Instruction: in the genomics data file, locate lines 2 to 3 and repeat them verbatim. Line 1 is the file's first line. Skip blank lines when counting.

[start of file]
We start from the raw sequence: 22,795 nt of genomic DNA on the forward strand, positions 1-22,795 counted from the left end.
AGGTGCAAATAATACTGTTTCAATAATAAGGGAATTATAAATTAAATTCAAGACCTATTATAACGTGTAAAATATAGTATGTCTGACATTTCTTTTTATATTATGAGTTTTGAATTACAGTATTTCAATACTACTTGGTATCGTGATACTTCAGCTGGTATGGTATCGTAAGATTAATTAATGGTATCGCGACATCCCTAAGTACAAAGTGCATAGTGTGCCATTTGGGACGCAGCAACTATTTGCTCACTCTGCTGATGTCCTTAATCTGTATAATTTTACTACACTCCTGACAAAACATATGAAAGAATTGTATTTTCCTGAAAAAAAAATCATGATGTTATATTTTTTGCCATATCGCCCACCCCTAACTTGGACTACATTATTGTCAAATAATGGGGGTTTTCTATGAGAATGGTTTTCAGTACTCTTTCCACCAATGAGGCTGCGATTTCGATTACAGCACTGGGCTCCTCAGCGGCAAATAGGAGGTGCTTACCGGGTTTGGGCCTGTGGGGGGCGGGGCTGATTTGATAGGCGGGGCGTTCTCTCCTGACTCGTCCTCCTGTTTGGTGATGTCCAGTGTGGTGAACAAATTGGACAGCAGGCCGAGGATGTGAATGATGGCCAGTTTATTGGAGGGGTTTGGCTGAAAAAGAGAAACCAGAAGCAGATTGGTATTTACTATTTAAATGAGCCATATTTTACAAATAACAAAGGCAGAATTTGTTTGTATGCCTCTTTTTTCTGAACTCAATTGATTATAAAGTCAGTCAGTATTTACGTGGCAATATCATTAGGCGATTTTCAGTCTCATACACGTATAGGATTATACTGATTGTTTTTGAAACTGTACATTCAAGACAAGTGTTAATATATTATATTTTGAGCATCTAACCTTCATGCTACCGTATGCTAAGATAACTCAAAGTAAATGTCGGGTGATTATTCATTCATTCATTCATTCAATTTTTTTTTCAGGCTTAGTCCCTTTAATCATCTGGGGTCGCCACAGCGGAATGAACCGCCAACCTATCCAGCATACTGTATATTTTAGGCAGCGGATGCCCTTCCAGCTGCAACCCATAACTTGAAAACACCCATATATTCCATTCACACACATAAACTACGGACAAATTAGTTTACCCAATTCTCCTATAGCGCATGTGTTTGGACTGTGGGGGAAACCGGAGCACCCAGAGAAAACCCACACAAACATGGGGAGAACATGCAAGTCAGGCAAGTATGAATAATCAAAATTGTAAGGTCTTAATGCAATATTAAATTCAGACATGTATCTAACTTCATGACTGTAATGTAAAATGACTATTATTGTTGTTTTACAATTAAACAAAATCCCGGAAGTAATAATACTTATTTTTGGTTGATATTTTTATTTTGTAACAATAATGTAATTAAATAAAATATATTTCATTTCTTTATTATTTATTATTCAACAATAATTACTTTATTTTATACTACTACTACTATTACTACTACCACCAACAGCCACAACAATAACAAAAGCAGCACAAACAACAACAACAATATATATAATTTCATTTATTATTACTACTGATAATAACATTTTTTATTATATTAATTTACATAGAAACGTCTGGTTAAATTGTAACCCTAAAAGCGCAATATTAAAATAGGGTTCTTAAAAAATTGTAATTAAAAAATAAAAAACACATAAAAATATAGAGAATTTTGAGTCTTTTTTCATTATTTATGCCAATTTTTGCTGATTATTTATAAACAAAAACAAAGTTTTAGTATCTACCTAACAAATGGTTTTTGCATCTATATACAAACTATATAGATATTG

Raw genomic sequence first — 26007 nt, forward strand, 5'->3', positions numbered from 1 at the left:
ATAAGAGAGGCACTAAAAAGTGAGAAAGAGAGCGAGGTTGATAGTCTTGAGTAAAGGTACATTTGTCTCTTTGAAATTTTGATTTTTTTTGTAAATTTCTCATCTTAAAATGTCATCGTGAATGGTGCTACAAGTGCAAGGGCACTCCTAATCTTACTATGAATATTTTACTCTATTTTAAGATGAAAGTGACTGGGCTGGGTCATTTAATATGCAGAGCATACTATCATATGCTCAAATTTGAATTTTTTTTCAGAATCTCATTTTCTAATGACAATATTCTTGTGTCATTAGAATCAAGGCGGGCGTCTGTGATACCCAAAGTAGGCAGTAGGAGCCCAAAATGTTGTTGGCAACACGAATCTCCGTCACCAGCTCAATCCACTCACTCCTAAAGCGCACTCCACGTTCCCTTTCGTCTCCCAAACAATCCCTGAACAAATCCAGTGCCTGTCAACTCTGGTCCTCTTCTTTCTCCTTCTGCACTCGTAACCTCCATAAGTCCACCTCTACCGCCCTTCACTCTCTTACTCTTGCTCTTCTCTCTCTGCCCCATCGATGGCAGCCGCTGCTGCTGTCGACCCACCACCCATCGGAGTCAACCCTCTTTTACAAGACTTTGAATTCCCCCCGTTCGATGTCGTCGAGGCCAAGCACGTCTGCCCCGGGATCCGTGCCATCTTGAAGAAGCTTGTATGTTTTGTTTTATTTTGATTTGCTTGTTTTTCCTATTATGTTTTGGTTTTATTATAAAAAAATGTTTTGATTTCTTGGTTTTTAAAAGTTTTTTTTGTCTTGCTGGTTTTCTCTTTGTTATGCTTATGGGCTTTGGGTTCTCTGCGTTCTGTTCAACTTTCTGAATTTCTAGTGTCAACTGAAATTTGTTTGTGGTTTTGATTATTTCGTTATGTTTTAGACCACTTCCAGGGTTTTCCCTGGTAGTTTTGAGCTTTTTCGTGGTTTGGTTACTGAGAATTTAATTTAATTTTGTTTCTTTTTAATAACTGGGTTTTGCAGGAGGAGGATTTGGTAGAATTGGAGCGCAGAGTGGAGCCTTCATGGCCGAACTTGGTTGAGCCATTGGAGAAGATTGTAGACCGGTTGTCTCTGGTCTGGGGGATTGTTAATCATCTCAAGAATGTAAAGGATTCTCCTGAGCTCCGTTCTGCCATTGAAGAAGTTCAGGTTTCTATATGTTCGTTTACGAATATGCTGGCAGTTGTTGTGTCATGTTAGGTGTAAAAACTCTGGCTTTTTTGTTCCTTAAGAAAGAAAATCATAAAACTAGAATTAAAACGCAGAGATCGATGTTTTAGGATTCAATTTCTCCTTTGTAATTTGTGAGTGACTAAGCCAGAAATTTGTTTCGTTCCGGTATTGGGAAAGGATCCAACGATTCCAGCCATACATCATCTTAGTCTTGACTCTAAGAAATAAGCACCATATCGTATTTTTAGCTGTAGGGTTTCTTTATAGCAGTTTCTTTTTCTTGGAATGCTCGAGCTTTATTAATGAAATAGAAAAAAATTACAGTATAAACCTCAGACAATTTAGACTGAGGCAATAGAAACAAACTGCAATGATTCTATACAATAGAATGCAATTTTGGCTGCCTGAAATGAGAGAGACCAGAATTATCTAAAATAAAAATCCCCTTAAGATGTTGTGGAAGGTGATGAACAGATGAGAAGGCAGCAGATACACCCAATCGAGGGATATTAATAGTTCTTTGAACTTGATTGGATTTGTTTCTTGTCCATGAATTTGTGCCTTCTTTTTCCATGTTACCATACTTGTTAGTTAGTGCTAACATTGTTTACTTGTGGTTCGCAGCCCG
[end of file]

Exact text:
AGGTGCAAATAATACTGTTTCAATAATAAGGGAATTATAAATTAAATTCAAGACCTATTATAACGTGTAAAATATAGTATGTCTGACATTTCTTTTTATATTATGAGTTTTGAATTACAGTATTTCAATACTACTTGGTATCGTGATACTTCAGCTGGTATGGTATCGTAAGATTAATTAATGGTATCGCGACATCCCTAAGTACAAAGTGCATAGTGTGCCATTTGGGACGCAGCAACTATTTGCTCACTCTGCTGATGTCCTTAATCTGTATAATTTTACTACACTCCTGACAAAACATATGAAAGAATTGTATTTTCCTGAAAAAAAAATCATGATGTTATATTTTTTGCCATATCGCCCACCCCTAACTTGGACTACATTATTGTCAAATAATGGGGGTTTTCTATGAGAATGGTTTTCAGTACTCTTTCCACCAATGAGGCTGCGATTTCGATTACAGCACTGGGCTCCTCAGCGGCAAATAGGAGGTGCTTACCGGGTTTGGGCCTGTGGGGGGCGGGGCTGATTTGATAGGCGGGGCGTTCTCTCCTGACTCGTCCTCCTGTTTGGTGATGTCCAGTGTGGTGAACAAATTGGACAGCAGGCCGAGGATGTGAATGATGGCCAGTTTATTGGAGGGGTTTGGCTGAAAAAGAGAAACCAGAAGCAGATTGGTATTTACTATTTAAATGAGCCATATTTTACAAATAACAAAGGCAGAATTTGTTTGTATGCCTCTTTTTTCTGAACTCAATTGATTATAAAGTCAGTCAGTATTTACGTGGCAATATCATTAGGCGATTTTCAGTCTCATACACGTATAGGATTATACTGATTGTTTTTGAAACTGTACATTCAAGACAAGTGTTAATATATTATATTTTGAGCATCTAACCTTCATGCTACCGTATGCTAAGATAACTCAAAGTAAATGTCGGGTGATTATTCATTCATTCATTCATTCAATTTTTTTTTCAGGCTTAGTCCCTTTAATCATCTGGGGTCGCCACAGCGGAATGAACCGCCAACCTATCCAGCATACTGTATATTTTAGGCAGCGGATGCCCTTCCAGCTGCAACCCATAACTTGAAAACACCCATATATTCCATTCACACACATAAACTACGGACAAATTAGTTTACCCAATTCTCCTATAGCGCATGTGTTTGGACTGTGGGGGAAACCGGAGCACCCAGAGAAAACCCACACAAACATGGGGAGAACATGCAAGTCAGGCAAGTATGAATAATCAAAATTGTAAGGTCTTAATGCAATATTAAATTCAGACATGTATCTAACTTCATGACTGTAATGTAAAATGACTATTATTGTTGTTTTACAATTAAACAAAATCCCGGAAGTAATAATACTTATTTTTGGTTGATATTTTTATTTTGTAACAATAATGTAATTAAATAAAATATATTTCATTTCTTTATTATTTATTATTCAACAATAATTACTTTATTTTATACTACTACTACTATTACTACTACCACCAACAGCCACAACAATAACAAAAGCAGCACAAACAACAACAACAATATATATAATTTCATTTATTATTACTACTGATAATAACATTTTTTATTATATTAATTTACATAGAAACGTCTGGTTAAATTGTAACCCTAAAAGCGCAATATTAAAATAGGGTTCTTAAAAAATTGTAATTAAAAAATAAAAAACACATAAAAATATAGAGAATTTTGAGTCTTTTTTCATTATTTATGCCAATTTTTGCTGATTATTTATAAACAAAAACAAAGTTTTAGTATCTACCTAACAAATGGTTTTTGCATCTATATACAAACTATATAGATATTG

Raw genomic sequence first — 26007 nt, forward strand, 5'->3', positions numbered from 1 at the left: